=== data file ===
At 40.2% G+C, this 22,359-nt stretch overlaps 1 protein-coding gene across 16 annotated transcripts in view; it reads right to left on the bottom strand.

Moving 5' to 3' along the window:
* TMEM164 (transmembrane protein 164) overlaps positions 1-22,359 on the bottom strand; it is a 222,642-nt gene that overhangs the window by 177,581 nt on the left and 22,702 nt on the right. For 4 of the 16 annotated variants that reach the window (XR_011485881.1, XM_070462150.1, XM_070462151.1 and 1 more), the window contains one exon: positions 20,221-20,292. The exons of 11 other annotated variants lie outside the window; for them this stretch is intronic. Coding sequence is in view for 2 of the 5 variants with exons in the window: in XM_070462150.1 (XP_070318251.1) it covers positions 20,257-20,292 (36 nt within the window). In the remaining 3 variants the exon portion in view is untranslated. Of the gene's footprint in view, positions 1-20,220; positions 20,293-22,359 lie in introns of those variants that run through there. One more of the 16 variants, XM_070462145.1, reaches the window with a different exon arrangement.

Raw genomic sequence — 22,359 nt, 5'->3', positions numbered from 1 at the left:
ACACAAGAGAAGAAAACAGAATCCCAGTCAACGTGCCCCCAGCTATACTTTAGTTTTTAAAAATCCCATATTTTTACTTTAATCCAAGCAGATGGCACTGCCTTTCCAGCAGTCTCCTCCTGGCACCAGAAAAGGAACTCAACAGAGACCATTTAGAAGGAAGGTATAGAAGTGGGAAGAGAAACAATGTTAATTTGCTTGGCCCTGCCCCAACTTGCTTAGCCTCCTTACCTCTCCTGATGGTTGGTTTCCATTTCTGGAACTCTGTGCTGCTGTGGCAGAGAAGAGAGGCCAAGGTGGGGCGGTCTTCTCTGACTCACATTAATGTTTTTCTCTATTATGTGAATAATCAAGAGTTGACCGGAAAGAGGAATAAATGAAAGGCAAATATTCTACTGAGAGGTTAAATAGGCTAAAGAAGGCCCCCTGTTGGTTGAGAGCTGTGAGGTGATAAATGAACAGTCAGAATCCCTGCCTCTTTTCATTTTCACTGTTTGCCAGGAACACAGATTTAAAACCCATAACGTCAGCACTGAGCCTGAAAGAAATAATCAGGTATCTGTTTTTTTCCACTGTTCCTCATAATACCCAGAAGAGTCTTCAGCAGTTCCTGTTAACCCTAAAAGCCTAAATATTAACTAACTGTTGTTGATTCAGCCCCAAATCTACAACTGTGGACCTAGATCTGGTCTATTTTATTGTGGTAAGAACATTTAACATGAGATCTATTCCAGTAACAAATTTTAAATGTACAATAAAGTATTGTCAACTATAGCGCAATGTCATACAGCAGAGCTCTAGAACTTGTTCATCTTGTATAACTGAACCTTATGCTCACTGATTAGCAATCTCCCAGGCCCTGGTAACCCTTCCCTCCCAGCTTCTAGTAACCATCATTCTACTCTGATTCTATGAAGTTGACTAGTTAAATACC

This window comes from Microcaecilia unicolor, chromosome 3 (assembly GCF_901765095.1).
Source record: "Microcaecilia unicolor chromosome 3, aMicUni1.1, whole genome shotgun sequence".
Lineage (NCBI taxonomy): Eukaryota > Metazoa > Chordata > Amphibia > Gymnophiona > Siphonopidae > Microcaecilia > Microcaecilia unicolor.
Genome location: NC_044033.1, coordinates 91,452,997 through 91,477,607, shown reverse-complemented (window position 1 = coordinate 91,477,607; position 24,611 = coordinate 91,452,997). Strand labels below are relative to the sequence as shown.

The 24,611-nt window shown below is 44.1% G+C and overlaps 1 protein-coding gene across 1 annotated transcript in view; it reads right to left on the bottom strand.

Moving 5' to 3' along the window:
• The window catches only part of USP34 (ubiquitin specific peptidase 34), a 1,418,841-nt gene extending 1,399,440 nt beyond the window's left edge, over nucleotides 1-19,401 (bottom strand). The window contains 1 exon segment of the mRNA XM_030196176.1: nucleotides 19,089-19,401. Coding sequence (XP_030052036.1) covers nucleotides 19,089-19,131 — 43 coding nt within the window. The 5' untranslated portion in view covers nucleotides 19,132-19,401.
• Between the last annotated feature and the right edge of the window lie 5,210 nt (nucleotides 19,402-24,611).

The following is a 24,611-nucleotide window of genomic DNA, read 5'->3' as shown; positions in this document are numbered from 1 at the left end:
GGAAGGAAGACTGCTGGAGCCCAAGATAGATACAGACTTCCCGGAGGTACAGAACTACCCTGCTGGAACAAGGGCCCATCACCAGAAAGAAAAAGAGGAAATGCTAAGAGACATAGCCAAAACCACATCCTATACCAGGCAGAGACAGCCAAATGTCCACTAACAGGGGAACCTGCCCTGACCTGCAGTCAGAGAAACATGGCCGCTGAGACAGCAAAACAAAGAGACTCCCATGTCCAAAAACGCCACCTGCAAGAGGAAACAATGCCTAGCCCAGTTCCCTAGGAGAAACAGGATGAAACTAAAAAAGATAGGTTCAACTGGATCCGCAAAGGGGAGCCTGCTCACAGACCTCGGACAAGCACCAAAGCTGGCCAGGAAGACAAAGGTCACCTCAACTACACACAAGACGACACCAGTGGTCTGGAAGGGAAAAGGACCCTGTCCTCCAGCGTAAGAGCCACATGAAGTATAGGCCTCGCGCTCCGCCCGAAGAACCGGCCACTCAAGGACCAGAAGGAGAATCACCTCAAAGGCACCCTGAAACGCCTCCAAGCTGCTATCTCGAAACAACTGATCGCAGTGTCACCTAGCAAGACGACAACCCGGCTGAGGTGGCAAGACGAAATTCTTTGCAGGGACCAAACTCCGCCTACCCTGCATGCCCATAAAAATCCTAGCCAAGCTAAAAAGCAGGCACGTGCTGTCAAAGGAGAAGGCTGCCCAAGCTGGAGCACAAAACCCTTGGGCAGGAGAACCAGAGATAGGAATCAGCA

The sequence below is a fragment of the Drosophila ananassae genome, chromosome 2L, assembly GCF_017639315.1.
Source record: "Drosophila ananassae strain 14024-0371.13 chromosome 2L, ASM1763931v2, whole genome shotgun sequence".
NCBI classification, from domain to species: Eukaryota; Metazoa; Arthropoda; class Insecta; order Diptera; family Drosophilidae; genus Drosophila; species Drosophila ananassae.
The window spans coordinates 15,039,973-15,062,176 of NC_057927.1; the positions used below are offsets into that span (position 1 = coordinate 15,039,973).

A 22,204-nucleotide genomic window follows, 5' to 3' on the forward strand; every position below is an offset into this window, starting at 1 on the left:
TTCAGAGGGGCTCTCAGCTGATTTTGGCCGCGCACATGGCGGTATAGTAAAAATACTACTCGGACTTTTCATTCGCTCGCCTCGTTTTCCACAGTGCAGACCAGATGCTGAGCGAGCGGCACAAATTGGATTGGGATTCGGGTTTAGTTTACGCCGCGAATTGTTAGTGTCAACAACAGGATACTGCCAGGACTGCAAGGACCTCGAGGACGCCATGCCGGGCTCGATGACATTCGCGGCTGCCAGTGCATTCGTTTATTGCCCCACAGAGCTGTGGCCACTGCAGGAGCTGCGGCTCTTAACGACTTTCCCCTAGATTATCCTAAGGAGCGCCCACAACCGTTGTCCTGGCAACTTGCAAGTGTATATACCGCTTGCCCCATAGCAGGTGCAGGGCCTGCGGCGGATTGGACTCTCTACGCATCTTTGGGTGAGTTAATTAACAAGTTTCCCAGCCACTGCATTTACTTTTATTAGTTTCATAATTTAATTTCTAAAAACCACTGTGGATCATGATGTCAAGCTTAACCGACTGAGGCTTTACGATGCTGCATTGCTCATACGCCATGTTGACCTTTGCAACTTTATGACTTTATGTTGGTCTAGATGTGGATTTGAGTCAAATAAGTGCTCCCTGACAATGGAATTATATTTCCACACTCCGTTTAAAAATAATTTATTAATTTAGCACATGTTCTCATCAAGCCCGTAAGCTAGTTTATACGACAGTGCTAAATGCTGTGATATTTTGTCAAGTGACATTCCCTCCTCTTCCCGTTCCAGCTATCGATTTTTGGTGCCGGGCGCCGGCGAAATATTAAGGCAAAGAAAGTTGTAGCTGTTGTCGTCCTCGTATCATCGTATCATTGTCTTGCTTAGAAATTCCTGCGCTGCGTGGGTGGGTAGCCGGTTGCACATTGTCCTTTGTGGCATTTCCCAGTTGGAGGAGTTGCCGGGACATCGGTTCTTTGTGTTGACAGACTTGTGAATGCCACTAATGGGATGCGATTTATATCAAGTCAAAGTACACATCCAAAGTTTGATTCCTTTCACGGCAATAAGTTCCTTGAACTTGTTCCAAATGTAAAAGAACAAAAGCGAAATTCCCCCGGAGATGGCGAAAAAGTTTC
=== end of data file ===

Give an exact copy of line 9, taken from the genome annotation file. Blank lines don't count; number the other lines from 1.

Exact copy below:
Genome location: NC_044033.1, coordinates 91,452,997 through 91,477,607, shown reverse-complemented (window position 1 = coordinate 91,477,607; position 24,611 = coordinate 91,452,997). Strand labels below are relative to the sequence as shown.